17. m.stephens

    m.stephens
    Active Member

    Joined:
    Oct 9, 2006
    Messages:
    609
    Products Owned:
    0
    Products Wanted:
    0
    Trophy Points:
    28
    Ratings:
    +44
    Basically by providing another reason for consumers not to spend money just yet. A situation where the basic channels are broadcast at lower quality on digital than their analogue equivalent makes DVB-T almost unsellable given that the bulk of the other Freeview channels are either not worth watching or simply preview or repeat the main channels anyway.
     
  18. JohnKen

    JohnKen
    Active Member

    Joined:
    Mar 3, 2006
    Messages:
    132
    Products Owned:
    0
    Products Wanted:
    0
    Trophy Points:
    18
    Ratings:
    +13
    For a really interesting take on how the switch would work - see this article on the UKFreeTV site: http://www.ukfree.tv/fullstory.php?storyid=1107051316.

    It explains that - contrary to my comments about dropping 'bit rate' - they will switch some of the non PSB content on the PSB muxes to the COM muxes - to free up a full PSB Mux post switchover to carry new MPEG4, DVB-T2 content - e,g HD. This is a benefit of the switch from 64QAM to 16QAM. All quite technical - but would not appear to be a lowering of present quality or a reduction of current service levels. The stages are region by region introduction of an HD dedicated MUX (PSB3) - with eventaul switch of all MUXes to DVB-T2 MPEG4 from 2017. Dual boxes with MPEG2/4 and DVBT1 & 2 capability will need to be around by 2009 - though the full DVB-T2 spec is not yet agreed - just the outline of its capabilities.
     
  19. JohnKen

    JohnKen
    Active Member

    Joined:
    Mar 3, 2006
    Messages:
    132
    Products Owned:
    0
    Products Wanted:
    0
    Trophy Points:
    18
    Ratings:
    +13
    Looks like all the hints have come true when you read the massive amount of detail now released:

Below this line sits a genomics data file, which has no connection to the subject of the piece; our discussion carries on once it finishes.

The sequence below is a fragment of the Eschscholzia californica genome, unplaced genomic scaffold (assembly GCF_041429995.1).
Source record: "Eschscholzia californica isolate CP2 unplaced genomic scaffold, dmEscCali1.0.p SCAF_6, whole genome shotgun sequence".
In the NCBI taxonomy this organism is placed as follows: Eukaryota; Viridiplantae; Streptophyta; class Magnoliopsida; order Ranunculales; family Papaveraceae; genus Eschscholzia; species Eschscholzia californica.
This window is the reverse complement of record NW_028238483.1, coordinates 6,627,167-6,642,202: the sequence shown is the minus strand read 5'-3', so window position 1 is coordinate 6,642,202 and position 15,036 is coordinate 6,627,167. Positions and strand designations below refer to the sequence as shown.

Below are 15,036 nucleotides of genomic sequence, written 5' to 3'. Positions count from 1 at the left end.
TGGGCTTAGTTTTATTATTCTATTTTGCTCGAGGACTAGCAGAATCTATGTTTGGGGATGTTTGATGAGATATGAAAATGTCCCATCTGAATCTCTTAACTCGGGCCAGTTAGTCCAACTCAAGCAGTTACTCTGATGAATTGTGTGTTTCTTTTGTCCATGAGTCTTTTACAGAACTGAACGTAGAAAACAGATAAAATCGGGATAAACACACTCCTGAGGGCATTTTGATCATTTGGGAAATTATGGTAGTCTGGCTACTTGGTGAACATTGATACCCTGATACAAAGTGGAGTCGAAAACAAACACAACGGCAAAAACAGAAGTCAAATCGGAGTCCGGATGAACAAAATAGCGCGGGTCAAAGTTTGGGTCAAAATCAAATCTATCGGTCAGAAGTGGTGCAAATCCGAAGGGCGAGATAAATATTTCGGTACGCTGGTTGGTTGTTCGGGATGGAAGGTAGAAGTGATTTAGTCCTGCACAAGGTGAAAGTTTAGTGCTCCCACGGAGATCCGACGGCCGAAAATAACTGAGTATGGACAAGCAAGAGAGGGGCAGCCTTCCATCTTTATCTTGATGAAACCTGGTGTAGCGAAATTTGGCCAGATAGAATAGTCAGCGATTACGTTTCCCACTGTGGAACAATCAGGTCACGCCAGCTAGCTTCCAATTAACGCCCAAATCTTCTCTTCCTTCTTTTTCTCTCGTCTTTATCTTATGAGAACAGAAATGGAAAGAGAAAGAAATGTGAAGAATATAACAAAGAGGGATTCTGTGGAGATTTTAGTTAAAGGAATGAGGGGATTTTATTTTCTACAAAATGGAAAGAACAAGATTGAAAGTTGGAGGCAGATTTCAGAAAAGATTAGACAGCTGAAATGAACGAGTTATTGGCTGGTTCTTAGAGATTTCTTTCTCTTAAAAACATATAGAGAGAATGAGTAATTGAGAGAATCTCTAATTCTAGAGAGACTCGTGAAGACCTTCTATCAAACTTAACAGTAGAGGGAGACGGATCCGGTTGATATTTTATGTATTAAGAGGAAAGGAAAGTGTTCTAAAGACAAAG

http://www.ofcom.org.uk/consult/condocs/dttfuture/summary/

    Highlights from the Exec Summary are:
    1.14 We have identified two technical advances that together could result in a very significant increase in the DTT platform's capacity. These relate to improvements in the standards used (a) for coding (compressing) information, to squeeze as much as possible into a given amount of spectrum, and (b) in its physical transmission" (MPEG4 & DVB-T2)

    1.22 using the extra capacity available on DTT at DSO, a whole multiplex could be converted to use the new technical standards, MPEG-4 and DVB-T2. It explains how this can be done without requiring either a reduction in the number or picture quality of services carried on the platform, or any additional spectrum – while still enabling a significant gain in the depth and variety of services available on DTT"

    1.33 We propose that one multiplex should be cleared of existing services in order to be upgraded to the new technologies, MPEG-4 and DVB-T2. We propose that these new technologies should be introduced together, to reap the combined benefits and to avoid a proliferation of different types of consumer equipment for free-to-air DTT services in the UK.

    1.34 We suggest that the multiplex selected should be one of those presently carrying fewest services on the platform, in order to minimise the scale of platform reorganisation required. We also suggest that it should be one of the PSB multiplexes, as these will be available to 98.5% of the population from DSO. This will ensure that the new services are universally available.

    1.35 These two factors point to selection of Multiplex B, which is operated by BBC Free to View Ltd. Under our proposals, the BBC would continue to operate the multiplex but it would be cleared of existing services (which comprise BBC4/CBeebies, BBC Parliament, three interactive video services, ten radio and two data services). These services would be accommodated elsewhere.